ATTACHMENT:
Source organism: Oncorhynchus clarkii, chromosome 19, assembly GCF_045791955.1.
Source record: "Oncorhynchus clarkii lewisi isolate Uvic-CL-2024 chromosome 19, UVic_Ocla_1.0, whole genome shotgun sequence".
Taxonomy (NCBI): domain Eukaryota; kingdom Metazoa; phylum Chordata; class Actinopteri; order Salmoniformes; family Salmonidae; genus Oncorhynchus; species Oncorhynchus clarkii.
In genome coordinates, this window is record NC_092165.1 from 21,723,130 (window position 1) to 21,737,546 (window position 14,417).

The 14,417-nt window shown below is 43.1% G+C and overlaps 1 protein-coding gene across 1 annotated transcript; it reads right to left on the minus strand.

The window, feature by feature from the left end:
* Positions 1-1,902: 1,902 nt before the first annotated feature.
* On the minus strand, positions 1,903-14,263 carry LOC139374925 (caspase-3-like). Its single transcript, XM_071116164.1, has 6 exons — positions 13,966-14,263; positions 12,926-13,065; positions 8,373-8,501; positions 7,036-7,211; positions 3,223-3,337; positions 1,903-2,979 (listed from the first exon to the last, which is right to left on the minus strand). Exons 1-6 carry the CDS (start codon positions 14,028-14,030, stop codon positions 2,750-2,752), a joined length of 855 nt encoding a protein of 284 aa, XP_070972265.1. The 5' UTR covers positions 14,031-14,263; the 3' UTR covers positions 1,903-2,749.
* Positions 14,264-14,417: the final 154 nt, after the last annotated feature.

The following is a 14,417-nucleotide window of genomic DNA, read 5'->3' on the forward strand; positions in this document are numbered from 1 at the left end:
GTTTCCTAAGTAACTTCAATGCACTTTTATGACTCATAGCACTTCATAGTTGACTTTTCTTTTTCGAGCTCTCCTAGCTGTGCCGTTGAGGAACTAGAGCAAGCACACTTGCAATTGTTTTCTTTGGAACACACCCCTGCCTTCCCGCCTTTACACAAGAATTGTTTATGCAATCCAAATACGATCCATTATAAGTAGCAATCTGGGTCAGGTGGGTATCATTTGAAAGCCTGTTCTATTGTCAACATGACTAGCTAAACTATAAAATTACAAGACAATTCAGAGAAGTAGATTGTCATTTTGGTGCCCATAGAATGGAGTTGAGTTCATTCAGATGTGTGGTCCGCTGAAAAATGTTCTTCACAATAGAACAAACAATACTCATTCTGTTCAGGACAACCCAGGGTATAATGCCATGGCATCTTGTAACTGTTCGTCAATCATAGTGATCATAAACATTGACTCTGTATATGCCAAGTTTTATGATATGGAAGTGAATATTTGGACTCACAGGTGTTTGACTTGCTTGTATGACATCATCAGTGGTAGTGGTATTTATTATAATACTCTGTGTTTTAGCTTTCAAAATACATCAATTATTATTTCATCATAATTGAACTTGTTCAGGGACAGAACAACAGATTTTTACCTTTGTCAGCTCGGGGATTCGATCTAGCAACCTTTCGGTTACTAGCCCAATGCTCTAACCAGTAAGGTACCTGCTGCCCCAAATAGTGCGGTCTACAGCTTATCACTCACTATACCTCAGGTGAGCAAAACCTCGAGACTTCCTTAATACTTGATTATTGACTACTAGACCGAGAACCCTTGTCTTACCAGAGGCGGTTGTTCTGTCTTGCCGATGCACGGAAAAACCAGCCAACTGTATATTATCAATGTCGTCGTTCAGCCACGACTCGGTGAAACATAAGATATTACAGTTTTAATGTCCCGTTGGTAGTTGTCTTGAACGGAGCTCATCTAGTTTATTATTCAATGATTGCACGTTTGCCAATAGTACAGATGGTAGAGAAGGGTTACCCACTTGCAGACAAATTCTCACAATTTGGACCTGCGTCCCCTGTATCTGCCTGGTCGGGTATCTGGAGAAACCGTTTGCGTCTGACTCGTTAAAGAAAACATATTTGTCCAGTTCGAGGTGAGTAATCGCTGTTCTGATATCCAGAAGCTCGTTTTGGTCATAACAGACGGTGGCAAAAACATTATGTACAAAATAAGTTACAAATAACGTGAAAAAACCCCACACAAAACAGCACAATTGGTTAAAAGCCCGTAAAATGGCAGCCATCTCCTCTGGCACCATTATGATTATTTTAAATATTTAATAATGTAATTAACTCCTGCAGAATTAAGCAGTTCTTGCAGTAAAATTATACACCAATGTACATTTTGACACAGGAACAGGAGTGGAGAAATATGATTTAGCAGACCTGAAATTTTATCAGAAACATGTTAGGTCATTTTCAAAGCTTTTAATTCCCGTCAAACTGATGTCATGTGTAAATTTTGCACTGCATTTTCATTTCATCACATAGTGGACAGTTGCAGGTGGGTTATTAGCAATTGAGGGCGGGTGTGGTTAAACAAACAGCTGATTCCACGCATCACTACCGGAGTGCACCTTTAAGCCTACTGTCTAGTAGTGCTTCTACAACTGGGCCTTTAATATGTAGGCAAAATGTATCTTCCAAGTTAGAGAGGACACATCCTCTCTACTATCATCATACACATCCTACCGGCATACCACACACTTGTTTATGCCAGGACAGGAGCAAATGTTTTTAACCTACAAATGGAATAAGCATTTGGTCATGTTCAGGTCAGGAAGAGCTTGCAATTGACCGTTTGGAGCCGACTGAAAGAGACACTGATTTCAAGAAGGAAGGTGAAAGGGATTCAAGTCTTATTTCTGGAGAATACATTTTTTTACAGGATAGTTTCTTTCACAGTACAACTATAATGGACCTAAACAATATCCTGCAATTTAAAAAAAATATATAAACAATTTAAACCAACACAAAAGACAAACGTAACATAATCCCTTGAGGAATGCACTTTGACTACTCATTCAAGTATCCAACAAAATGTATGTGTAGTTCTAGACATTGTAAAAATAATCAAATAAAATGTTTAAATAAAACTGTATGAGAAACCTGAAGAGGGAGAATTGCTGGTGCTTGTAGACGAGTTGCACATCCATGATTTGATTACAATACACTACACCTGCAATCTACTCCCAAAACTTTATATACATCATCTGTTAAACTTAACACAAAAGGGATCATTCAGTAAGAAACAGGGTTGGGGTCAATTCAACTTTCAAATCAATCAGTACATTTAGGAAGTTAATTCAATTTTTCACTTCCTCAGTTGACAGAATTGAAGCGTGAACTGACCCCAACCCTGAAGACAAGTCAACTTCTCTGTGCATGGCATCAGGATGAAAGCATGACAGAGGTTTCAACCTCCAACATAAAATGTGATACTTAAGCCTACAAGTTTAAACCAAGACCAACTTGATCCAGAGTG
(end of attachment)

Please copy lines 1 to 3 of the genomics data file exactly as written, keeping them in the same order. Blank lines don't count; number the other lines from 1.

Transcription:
Source organism: Oncorhynchus clarkii, chromosome 19, assembly GCF_045791955.1.
Source record: "Oncorhynchus clarkii lewisi isolate Uvic-CL-2024 chromosome 19, UVic_Ocla_1.0, whole genome shotgun sequence".
Taxonomy (NCBI): domain Eukaryota; kingdom Metazoa; phylum Chordata; class Actinopteri; order Salmoniformes; family Salmonidae; genus Oncorhynchus; species Oncorhynchus clarkii.